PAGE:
Today I attended the funeral service for Harry. He was one of the old boys. He was a link to times gone by, and he lived in Leelanau County...."The Leelanau" was not his home.
Harry was not an book educated guy. He left school at a very young age, and went to work. It was rumored that he couldn't read or write. He joined the US Navy during WWII, and put himself in harms way to save his ship. He never said much about it, but it took 41 years before he was awarded a medal for his heroism.
He came back to his small hometown after the war, and as so many veterans did, he settled in. He married and had a family. No, he might not have been able to read or write much, but he could anylyze what it would cost to do something, and he could then figure out the price to charge for the many services he performed. Among other things, he was a builder, a heavy equipment operator, a mover of buildings and a honey wagon operator. He once owned a hardware store and a lumber yard. As a retirement project, he built and ran a bowling alley.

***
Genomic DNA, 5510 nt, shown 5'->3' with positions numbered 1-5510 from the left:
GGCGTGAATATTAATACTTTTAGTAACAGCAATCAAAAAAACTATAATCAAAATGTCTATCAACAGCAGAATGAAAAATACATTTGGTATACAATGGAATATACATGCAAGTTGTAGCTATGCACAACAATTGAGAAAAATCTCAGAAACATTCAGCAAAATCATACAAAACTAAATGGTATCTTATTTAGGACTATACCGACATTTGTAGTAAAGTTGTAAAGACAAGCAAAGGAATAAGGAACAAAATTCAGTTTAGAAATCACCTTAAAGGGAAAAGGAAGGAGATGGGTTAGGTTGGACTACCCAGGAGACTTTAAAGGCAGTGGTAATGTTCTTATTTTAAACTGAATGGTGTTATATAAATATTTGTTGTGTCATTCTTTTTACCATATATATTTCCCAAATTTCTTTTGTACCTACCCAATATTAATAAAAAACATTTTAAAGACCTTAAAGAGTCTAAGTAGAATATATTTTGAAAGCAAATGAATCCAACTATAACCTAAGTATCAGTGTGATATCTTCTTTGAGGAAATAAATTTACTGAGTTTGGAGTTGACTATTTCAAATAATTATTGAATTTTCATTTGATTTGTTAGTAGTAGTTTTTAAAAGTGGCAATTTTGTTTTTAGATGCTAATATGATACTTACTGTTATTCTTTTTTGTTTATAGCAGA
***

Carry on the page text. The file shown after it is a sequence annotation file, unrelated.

Today, the wind was howling and the snow was blowing, and Harry's service was held at the local fire station. He wasn't a church going man, although he did a lot of churchly deeds for people. He didn't want his service held at a church.
He also didn't want any "preachin', singin' or hymns". They did play the Navy Hymn, though. Several of his grandkids gave eulogies. It was a brief service, and it was jammed with people, and many of those people came from the far reaches of the county. Over the years, Harry had served on many boards and committees, and knew a lot of people.
I didn't see many of the more recent arrivals to our county at Harry's service. His family aside, it was a mostly older crowd there. Harry's cremated remains will be laid to rest this coming spring, in our local cemetary.
Leelanau County honored a good man today, a man whose mostly unsung deeds in life helped pave the way for "The Leelanau" to flourish.